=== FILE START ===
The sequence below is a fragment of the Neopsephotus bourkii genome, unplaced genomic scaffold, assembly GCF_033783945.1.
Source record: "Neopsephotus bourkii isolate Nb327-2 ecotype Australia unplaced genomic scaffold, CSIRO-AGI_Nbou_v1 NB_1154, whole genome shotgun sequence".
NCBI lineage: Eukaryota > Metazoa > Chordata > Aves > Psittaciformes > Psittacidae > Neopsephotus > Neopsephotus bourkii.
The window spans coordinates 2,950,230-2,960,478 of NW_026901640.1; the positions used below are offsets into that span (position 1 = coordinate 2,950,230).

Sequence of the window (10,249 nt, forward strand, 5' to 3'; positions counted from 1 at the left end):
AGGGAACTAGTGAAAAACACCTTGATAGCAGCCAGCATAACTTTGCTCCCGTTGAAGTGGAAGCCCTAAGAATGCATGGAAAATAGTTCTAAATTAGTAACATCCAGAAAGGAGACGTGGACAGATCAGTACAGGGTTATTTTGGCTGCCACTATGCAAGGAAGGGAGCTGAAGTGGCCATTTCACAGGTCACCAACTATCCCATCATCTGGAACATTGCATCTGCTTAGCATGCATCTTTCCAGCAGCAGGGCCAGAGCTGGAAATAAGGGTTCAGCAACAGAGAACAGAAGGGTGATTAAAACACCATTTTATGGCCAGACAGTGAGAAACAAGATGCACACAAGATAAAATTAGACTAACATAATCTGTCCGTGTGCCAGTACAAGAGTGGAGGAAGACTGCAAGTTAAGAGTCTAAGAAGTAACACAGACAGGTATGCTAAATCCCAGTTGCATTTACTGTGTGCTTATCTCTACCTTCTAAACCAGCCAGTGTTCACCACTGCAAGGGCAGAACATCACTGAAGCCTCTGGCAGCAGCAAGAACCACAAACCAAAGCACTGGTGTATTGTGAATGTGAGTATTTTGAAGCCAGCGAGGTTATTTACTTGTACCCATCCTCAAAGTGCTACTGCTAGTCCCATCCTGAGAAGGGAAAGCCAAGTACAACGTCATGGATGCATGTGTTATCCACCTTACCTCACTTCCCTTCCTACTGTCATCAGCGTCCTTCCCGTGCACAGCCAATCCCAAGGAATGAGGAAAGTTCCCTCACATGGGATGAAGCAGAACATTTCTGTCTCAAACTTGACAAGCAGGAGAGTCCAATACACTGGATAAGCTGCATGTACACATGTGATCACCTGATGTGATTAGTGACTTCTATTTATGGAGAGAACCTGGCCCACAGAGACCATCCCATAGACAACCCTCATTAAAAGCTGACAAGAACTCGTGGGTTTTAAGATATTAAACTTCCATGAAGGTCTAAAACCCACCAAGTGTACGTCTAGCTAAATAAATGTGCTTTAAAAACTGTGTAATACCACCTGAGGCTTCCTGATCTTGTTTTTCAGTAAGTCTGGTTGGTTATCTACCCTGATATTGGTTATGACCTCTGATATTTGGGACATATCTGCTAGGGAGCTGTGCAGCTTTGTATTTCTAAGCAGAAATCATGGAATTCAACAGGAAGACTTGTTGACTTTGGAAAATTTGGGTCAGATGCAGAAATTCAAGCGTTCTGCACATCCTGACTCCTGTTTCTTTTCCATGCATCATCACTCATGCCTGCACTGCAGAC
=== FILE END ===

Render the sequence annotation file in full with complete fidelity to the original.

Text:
The sequence below is a fragment of the Neopsephotus bourkii genome, unplaced genomic scaffold, assembly GCF_033783945.1.
Source record: "Neopsephotus bourkii isolate Nb327-2 ecotype Australia unplaced genomic scaffold, CSIRO-AGI_Nbou_v1 NB_1154, whole genome shotgun sequence".
NCBI lineage: Eukaryota > Metazoa > Chordata > Aves > Psittaciformes > Psittacidae > Neopsephotus > Neopsephotus bourkii.
The window spans coordinates 2,950,230-2,960,478 of NW_026901640.1; the positions used below are offsets into that span (position 1 = coordinate 2,950,230).

Sequence of the window (10,249 nt, forward strand, 5' to 3'; positions counted from 1 at the left end):
AGGGAACTAGTGAAAAACACCTTGATAGCAGCCAGCATAACTTTGCTCCCGTTGAAGTGGAAGCCCTAAGAATGCATGGAAAATAGTTCTAAATTAGTAACATCCAGAAAGGAGACGTGGACAGATCAGTACAGGGTTATTTTGGCTGCCACTATGCAAGGAAGGGAGCTGAAGTGGCCATTTCACAGGTCACCAACTATCCCATCATCTGGAACATTGCATCTGCTTAGCATGCATCTTTCCAGCAGCAGGGCCAGAGCTGGAAATAAGGGTTCAGCAACAGAGAACAGAAGGGTGATTAAAACACCATTTTATGGCCAGACAGTGAGAAACAAGATGCACACAAGATAAAATTAGACTAACATAATCTGTCCGTGTGCCAGTACAAGAGTGGAGGAAGACTGCAAGTTAAGAGTCTAAGAAGTAACACAGACAGGTATGCTAAATCCCAGTTGCATTTACTGTGTGCTTATCTCTACCTTCTAAACCAGCCAGTGTTCACCACTGCAAGGGCAGAACATCACTGAAGCCTCTGGCAGCAGCAAGAACCACAAACCAAAGCACTGGTGTATTGTGAATGTGAGTATTTTGAAGCCAGCGAGGTTATTTACTTGTACCCATCCTCAAAGTGCTACTGCTAGTCCCATCCTGAGAAGGGAAAGCCAAGTACAACGTCATGGATGCATGTGTTATCCACCTTACCTCACTTCCCTTCCTACTGTCATCAGCGTCCTTCCCGTGCACAGCCAATCCCAAGGAATGAGGAAAGTTCCCTCACATGGGATGAAGCAGAACATTTCTGTCTCAAACTTGACAAGCAGGAGAGTCCAATACACTGGATAAGCTGCATGTACACATGTGATCACCTGATGTGATTAGTGACTTCTATTTATGGAGAGAACCTGGCCCACAGAGACCATCCCATAGACAACCCTCATTAAAAGCTGACAAGAACTCGTGGGTTTTAAGATATTAAACTTCCATGAAGGTCTAAAACCCACCAAGTGTACGTCTAGCTAAATAAATGTGCTTTAAAAACTGTGTAATACCACCTGAGGCTTCCTGATCTTGTTTTTCAGTAAGTCTGGTTGGTTATCTACCCTGATATTGGTTATGACCTCTGATATTTGGGACATATCTGCTAGGGAGCTGTGCAGCTTTGTATTTCTAAGCAGAAATCATGGAATTCAACAGGAAGACTTGTTGACTTTGGAAAATTTGGGTCAGATGCAGAAATTCAAGCGTTCTGCACATCCTGACTCCTGTTTCTTTTCCATGCATCATCACTCATGCCTGCACTGCAGAC